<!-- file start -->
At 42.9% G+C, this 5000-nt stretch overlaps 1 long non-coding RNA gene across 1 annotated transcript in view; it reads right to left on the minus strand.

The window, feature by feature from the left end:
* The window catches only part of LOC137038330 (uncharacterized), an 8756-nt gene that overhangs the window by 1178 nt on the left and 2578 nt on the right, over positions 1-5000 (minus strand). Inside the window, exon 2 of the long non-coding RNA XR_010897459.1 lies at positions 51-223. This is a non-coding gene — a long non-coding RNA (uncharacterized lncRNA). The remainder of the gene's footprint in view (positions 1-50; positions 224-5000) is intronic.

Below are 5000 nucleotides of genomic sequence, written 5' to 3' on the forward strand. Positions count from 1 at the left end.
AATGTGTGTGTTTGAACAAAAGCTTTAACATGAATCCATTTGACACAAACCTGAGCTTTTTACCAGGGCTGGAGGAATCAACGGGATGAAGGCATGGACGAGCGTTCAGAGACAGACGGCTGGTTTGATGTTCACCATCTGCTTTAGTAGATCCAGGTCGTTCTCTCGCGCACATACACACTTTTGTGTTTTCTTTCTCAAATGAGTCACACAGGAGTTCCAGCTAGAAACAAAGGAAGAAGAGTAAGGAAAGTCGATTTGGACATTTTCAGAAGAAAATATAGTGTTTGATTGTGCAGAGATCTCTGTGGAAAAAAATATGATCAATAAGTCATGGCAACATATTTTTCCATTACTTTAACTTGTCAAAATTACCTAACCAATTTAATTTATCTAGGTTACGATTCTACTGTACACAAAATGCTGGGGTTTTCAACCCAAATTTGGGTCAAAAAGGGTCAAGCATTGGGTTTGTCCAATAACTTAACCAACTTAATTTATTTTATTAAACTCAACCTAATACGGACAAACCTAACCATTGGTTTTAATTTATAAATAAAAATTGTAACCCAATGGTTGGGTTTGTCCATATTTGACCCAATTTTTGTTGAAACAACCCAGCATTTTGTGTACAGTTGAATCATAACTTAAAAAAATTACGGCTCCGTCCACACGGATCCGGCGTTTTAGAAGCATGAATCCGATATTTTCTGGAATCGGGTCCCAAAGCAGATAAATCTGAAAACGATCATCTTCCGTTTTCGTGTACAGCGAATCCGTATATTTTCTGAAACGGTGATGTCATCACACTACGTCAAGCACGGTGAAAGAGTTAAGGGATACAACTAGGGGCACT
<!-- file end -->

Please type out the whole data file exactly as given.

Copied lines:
At 42.9% G+C, this 5000-nt stretch overlaps 1 long non-coding RNA gene across 1 annotated transcript in view; it reads right to left on the minus strand.

The window, feature by feature from the left end:
* The window catches only part of LOC137038330 (uncharacterized), an 8756-nt gene that overhangs the window by 1178 nt on the left and 2578 nt on the right, over positions 1-5000 (minus strand). Inside the window, exon 2 of the long non-coding RNA XR_010897459.1 lies at positions 51-223. This is a non-coding gene — a long non-coding RNA (uncharacterized lncRNA). The remainder of the gene's footprint in view (positions 1-50; positions 224-5000) is intronic.

Below are 5000 nucleotides of genomic sequence, written 5' to 3' on the forward strand. Positions count from 1 at the left end.
AATGTGTGTGTTTGAACAAAAGCTTTAACATGAATCCATTTGACACAAACCTGAGCTTTTTACCAGGGCTGGAGGAATCAACGGGATGAAGGCATGGACGAGCGTTCAGAGACAGACGGCTGGTTTGATGTTCACCATCTGCTTTAGTAGATCCAGGTCGTTCTCTCGCGCACATACACACTTTTGTGTTTTCTTTCTCAAATGAGTCACACAGGAGTTCCAGCTAGAAACAAAGGAAGAAGAGTAAGGAAAGTCGATTTGGACATTTTCAGAAGAAAATATAGTGTTTGATTGTGCAGAGATCTCTGTGGAAAAAAATATGATCAATAAGTCATGGCAACATATTTTTCCATTACTTTAACTTGTCAAAATTACCTAACCAATTTAATTTATCTAGGTTACGATTCTACTGTACACAAAATGCTGGGGTTTTCAACCCAAATTTGGGTCAAAAAGGGTCAAGCATTGGGTTTGTCCAATAACTTAACCAACTTAATTTATTTTATTAAACTCAACCTAATACGGACAAACCTAACCATTGGTTTTAATTTATAAATAAAAATTGTAACCCAATGGTTGGGTTTGTCCATATTTGACCCAATTTTTGTTGAAACAACCCAGCATTTTGTGTACAGTTGAATCATAACTTAAAAAAATTACGGCTCCGTCCACACGGATCCGGCGTTTTAGAAGCATGAATCCGATATTTTCTGGAATCGGGTCCCAAAGCAGATAAATCTGAAAACGATCATCTTCCGTTTTCGTGTACAGCGAATCCGTATATTTTCTGAAACGGTGATGTCATCACACTACGTCAAGCACGGTGAAAGAGTTAAGGGATACAACTAGGGGCACT